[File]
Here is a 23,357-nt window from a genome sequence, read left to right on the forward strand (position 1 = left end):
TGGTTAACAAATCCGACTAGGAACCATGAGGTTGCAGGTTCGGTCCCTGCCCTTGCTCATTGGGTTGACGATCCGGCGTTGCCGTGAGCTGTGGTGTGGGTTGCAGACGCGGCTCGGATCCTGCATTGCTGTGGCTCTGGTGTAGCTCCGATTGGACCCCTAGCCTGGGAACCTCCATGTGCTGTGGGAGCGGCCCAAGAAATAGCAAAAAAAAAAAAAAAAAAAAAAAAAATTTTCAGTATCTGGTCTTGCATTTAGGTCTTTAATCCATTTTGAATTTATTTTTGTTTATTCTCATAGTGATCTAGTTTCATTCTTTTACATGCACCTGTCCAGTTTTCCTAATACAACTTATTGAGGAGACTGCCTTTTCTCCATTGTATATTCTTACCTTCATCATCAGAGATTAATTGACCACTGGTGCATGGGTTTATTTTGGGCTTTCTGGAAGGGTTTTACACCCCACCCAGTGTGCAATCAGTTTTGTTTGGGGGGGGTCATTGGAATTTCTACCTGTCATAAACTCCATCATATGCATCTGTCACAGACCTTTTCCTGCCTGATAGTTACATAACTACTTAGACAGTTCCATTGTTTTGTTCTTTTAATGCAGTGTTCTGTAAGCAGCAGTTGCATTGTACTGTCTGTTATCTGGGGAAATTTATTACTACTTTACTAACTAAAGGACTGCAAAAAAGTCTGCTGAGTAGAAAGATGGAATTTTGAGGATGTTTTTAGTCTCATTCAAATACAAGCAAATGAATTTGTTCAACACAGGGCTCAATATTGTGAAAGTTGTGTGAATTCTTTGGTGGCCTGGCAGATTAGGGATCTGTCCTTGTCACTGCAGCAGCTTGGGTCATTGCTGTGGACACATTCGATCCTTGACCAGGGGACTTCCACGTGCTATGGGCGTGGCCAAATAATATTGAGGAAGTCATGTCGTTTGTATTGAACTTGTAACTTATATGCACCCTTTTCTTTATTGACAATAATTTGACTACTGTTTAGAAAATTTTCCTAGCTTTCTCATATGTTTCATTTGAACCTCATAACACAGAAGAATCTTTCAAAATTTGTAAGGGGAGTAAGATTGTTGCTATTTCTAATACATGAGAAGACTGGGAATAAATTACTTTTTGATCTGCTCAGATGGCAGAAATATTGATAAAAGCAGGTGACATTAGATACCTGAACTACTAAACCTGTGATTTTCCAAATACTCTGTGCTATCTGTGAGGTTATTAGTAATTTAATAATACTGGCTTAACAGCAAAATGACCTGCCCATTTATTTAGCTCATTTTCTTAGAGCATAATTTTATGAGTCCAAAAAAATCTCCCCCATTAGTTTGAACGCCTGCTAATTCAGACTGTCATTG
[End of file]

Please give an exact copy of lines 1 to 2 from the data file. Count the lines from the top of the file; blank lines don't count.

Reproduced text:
Here is a 23,357-nt window from a genome sequence, read left to right on the forward strand (position 1 = left end):
TGGTTAACAAATCCGACTAGGAACCATGAGGTTGCAGGTTCGGTCCCTGCCCTTGCTCATTGGGTTGACGATCCGGCGTTGCCGTGAGCTGTGGTGTGGGTTGCAGACGCGGCTCGGATCCTGCATTGCTGTGGCTCTGGTGTAGCTCCGATTGGACCCCTAGCCTGGGAACCTCCATGTGCTGTGGGAGCGGCCCAAGAAATAGCAAAAAAAAAAAAAAAAAAAAAAAAAATTTTCAGTATCTGGTCTTGCATTTAGGTCTTTAATCCATTTTGAATTTATTTTTGTTTATTCTCATAGTGATCTAGTTTCATTCTTTTACATGCACCTGTCCAGTTTTCCTAATACAACTTATTGAGGAGACTGCCTTTTCTCCATTGTATATTCTTACCTTCATCATCAGAGATTAATTGACCACTGGTGCATGGGTTTATTTTGGGCTTTCTGGAAGGGTTTTACACCCCACCCAGTGTGCAATCAGTTTTGTTTGGGGGGGGTCATTGGAATTTCTACCTGTCATAAACTCCATCATATGCATCTGTCACAGACCTTTTCCTGCCTGATAGTTACATAACTACTTAGACAGTTCCATTGTTTTGTTCTTTTAATGCAGTGTTCTGTAAGCAGCAGTTGCATTGTACTGTCTGTTATCTGGGGAAATTTATTACTACTTTACTAACTAAAGGACTGCAAAAAAGTCTGCTGAGTAGAAAGATGGAATTTTGAGGATGTTTTTAGTCTCATTCAAATACAAGCAAATGAATTTGTTCAACACAGGGCTCAATATTGTGAAAGTTGTGTGAATTCTTTGGTGGCCTGGCAGATTAGGGATCTGTCCTTGTCACTGCAGCAGCTTGGGTCATTGCTGTGGACACATTCGATCCTTGACCAGGGGACTTCCACGTGCTATGGGCGTGGCCAAATAATATTGAGGAAGTCATGTCGTTTGTATTGAACTTGTAACTTATATGCACCCTTTTCTTTATTGACAATAATTTGACTACTGTTTAGAAAATTTTCCTAGCTTTCTCATATGTTTCATTTGAACCTCATAACACAGAAGAATCTTTCAAAATTTGTAAGGGGAGTAAGATTGTTGCTATTTCTAATACATGAGAAGACTGGGAATAAATTACTTTTTGATCTGCTCAGATGGCAGAAATATTGATAAAAGCAGGTGACATTAGATACCTGAACTACTAAACCTGTGATTTTCCAAATACTCTGTGCTATCTGTGAGGTTATTAGTAATTTAATAATACTGGCTTAACAGCAAAATGACCTGCCCATTTATTTAGCTCATTTTCTTAGAGCATAATTTTATGAGTCCAAAAAAATCTCCCCCATTAGTTTGAACGCCTGCTAATTCAGACTGTCATTG